Business, trade and exporting... all begin with a conversation.
What's the opportunity? How can we work together? What's the win-win?
When a delegation recently visited the U.S. from Japan, there were plenty of win-win's.
Former Japanese Ambassador to the U.S. Ichiro Fujisaki visited Phoenix on to meet with business and government leaders. Ambassador Fujisaki presented the "Walk in U.S., Talk on Japan" program, and was joined by a traveling delegation in special programs at Global Chamber (for lunch) and Taliesin West (for an evening reception).
In between and along the way the Ambassador met business and government leaders - the latter including Mayor Greg Stanton, Congresswoman Kyrsten Sinema, Mayor Jim Lane and Mayor John Lewis.
The evening reception was put on with the Consular Corps of Arizona - and we were honored to have Chairman Alisa Jost (Switzerland) address the audience on the steps of Taliesin West, overlooking a beautiful Arizona sunset across the Metro Phoenix Valley. Thanks to the Frank Lloyd Wright Foundation.
Very special thanks to the Japan Consulate in Los Angeles for the honor and privilege of hosting the Ambassador. Also more thanks to Honorary Consul Kelly Moeur for his support and all he's doing to create a better business environment between Arizona and Japan.
Also thanks to Governor Doug Ducey for his follow-up with the Ambassador. A foundation was set... and now let's all follow-up.
See more pictures at the Reception here: Pictures of the Lunch, Meeting with Mayor Stanton, VIP Reception, and Taliesin West
And George Nakamura's wrap-up here: Ace Japan Story and Pictures
Best of all? The delegation member Nobuo Yoneyama... became our Executive Director for Global Chamber Tokyo.
Start the conversation!
Profile of Delegation Members
Ichiro Fujisaki lived and worked in the US on several occasions, first as a junior high school student in Seattle in the early 1960’s, then in the early 1970’s as a student at both Brown and Stanford Universities. After starting his career he served twice in Washington, DC in the late 1990’s and again in 2008-2012. On the latter occasion he served as Japanese Ambassador. He maintains strong ties with the US and visits the country several times every year. He has also served in Jakarta, Paris, London, and Geneva. In Tokyo, he was Director-General of the North American Affairs Bureau at the Foreign Ministry before being appointed as Deputy Minister for Foreign Affairs in 2002. He is now President of The America-Japan Society in Japan.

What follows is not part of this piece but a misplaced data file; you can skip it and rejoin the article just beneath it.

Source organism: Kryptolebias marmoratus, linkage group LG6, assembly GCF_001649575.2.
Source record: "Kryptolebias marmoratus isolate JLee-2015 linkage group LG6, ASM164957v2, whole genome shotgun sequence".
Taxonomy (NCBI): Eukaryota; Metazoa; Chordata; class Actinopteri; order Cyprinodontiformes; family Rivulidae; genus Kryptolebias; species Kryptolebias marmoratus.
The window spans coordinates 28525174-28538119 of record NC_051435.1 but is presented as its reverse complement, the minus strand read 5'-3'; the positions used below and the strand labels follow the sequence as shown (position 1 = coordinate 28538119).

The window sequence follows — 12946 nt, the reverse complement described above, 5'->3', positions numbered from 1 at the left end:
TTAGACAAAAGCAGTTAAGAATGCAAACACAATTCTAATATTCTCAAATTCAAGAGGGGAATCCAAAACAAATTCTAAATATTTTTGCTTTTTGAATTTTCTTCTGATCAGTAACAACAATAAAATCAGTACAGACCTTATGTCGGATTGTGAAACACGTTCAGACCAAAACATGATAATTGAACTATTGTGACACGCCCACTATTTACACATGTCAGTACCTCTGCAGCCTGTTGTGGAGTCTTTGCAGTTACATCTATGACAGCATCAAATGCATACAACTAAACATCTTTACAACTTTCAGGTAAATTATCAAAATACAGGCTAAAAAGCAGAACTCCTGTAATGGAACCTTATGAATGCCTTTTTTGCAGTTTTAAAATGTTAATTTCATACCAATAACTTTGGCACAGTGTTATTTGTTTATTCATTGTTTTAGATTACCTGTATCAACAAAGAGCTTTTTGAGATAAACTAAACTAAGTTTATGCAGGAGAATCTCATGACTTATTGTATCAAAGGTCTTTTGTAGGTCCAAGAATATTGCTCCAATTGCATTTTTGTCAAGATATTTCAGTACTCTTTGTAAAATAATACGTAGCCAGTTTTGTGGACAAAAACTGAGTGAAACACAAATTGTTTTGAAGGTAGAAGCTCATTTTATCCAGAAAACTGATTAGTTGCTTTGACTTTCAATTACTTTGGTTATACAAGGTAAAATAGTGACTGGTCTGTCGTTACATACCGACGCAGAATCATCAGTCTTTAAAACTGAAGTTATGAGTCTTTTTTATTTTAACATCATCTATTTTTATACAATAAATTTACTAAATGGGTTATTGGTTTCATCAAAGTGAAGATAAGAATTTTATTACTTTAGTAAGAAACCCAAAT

Nobuo Yoneyama has lived and worked in the US on two occasions. The first time was in New York from 1988, followed by a stint in Washington, DC in 1991. The second was in Washington, DC from 2008 to 2012. His second son was born in New York and his first daughter in Maryland, therefore he has two Americans in his family. Following his early retirement in 2012, he founded Nisshin Global Corporation to be a bridge between Japanese SMEs (Small and Medium Enterprises) and international markets.
Azusa (Hanah) TOBIMATSU
Background: Azusa Tobimatsu was born and raised in Toyohashi City in the Aichi region of Japan. She attended Marshall University in the State of West Virginia for two years as an outreach coordinator for The Japan Foundation, through the Japan Outreach Initiative Program. Her first undergraduate degree is law, and she is now studying to acquire her second undergraduate degree in English education as well as a teaching certificate.
Background: Momoka is a violinist and singer-songwriter. She holds a Bachelor of Music degree in violin performance from Tokyo College of Music. Momoka performs a variety of musical styles including classical, jazz, and other popular styles, as well as performing her own original music. She was also appointed as the ambassador of sight-seeing for two cities in Hokkaido in northern Japan.
Background: Erika Takeda was born in Canada, and grew up in Singapore and Hong Kong. She went to middle and high schools in California, and is currently a senior at Keio University SFC, faculty of policy management. She is researching the United States Constitution with Professor Naoyuki Agawa, with a focus on the relationship between the internet and law. She is also an intern at The America-Japan Society in Tokyo.
Stories I would like to share: Through my experiences in both the U.S. and Japan, I couldn't help but notice how different these two countries were; in some aspects even to say the polar opposite. However, I came to realize that these differences are what make our partnership so strong and important. One of these differences is the role of women in Japanese society. I would like to talk about this role, by looking at how society perceives the concept of gender and its gradual evolution as Japan incorporates global standards.